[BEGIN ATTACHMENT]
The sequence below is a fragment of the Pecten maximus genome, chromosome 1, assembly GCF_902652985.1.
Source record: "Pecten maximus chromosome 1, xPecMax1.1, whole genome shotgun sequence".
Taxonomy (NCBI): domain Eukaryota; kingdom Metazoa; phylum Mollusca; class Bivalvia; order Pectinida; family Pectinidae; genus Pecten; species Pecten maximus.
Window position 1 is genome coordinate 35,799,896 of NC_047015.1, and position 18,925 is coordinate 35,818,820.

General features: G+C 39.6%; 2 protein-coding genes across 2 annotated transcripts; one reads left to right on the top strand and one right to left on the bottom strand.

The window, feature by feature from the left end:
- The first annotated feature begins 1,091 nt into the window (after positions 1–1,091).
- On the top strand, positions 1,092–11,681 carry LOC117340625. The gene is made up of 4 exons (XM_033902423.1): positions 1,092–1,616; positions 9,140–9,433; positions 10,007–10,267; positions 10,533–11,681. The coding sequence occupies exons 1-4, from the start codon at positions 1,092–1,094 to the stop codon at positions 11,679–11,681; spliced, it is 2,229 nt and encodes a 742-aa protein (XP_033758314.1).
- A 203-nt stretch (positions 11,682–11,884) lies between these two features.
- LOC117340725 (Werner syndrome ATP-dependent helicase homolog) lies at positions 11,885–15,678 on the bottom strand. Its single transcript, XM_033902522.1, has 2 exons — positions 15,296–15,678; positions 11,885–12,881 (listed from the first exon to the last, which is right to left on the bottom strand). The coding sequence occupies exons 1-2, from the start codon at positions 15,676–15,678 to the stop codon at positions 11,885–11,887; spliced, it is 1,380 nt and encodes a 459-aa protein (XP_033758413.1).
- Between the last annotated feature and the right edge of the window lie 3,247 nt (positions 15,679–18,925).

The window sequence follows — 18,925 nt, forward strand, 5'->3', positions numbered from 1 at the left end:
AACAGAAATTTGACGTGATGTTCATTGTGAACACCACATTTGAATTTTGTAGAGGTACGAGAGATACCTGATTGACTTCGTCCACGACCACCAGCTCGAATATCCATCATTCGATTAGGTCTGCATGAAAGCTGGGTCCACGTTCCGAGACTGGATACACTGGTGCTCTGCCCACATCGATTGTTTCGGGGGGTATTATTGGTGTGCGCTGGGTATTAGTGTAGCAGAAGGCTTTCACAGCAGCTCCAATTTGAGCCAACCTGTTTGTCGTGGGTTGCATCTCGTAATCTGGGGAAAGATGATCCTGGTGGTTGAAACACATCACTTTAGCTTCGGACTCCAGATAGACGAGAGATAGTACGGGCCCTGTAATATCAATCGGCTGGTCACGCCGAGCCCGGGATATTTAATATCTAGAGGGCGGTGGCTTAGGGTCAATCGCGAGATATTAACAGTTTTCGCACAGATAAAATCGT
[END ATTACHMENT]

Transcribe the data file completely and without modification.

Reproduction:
The sequence below is a fragment of the Pecten maximus genome, chromosome 1, assembly GCF_902652985.1.
Source record: "Pecten maximus chromosome 1, xPecMax1.1, whole genome shotgun sequence".
Taxonomy (NCBI): domain Eukaryota; kingdom Metazoa; phylum Mollusca; class Bivalvia; order Pectinida; family Pectinidae; genus Pecten; species Pecten maximus.
Window position 1 is genome coordinate 35,799,896 of NC_047015.1, and position 18,925 is coordinate 35,818,820.

General features: G+C 39.6%; 2 protein-coding genes across 2 annotated transcripts; one reads left to right on the top strand and one right to left on the bottom strand.

The window, feature by feature from the left end:
- The first annotated feature begins 1,091 nt into the window (after positions 1–1,091).
- On the top strand, positions 1,092–11,681 carry LOC117340625. The gene is made up of 4 exons (XM_033902423.1): positions 1,092–1,616; positions 9,140–9,433; positions 10,007–10,267; positions 10,533–11,681. The coding sequence occupies exons 1-4, from the start codon at positions 1,092–1,094 to the stop codon at positions 11,679–11,681; spliced, it is 2,229 nt and encodes a 742-aa protein (XP_033758314.1).
- A 203-nt stretch (positions 11,682–11,884) lies between these two features.
- LOC117340725 (Werner syndrome ATP-dependent helicase homolog) lies at positions 11,885–15,678 on the bottom strand. Its single transcript, XM_033902522.1, has 2 exons — positions 15,296–15,678; positions 11,885–12,881 (listed from the first exon to the last, which is right to left on the bottom strand). The coding sequence occupies exons 1-2, from the start codon at positions 15,676–15,678 to the stop codon at positions 11,885–11,887; spliced, it is 1,380 nt and encodes a 459-aa protein (XP_033758413.1).
- Between the last annotated feature and the right edge of the window lie 3,247 nt (positions 15,679–18,925).

The window sequence follows — 18,925 nt, forward strand, 5'->3', positions numbered from 1 at the left end:
AACAGAAATTTGACGTGATGTTCATTGTGAACACCACATTTGAATTTTGTAGAGGTACGAGAGATACCTGATTGACTTCGTCCACGACCACCAGCTCGAATATCCATCATTCGATTAGGTCTGCATGAAAGCTGGGTCCACGTTCCGAGACTGGATACACTGGTGCTCTGCCCACATCGATTGTTTCGGGGGGTATTATTGGTGTGCGCTGGGTATTAGTGTAGCAGAAGGCTTTCACAGCAGCTCCAATTTGAGCCAACCTGTTTGTCGTGGGTTGCATCTCGTAATCTGGGGAAAGATGATCCTGGTGGTTGAAACACATCACTTTAGCTTCGGACTCCAGATAGACGAGAGATAGTACGGGCCCTGTAATATCAATCGGCTGGTCACGCCGAGCCCGGGATATTTAATATCTAGAGGGCGGTGGCTTAGGGTCAATCGCGAGATATTAACAGTTTTCGCACAGATAAAATCGT